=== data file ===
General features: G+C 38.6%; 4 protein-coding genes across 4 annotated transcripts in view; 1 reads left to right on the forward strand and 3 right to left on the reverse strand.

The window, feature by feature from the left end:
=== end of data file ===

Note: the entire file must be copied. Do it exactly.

General features: G+C 38.6%; 4 protein-coding genes across 4 annotated transcripts in view; 1 reads left to right on the forward strand and 3 right to left on the reverse strand.

The window, feature by feature from the left end: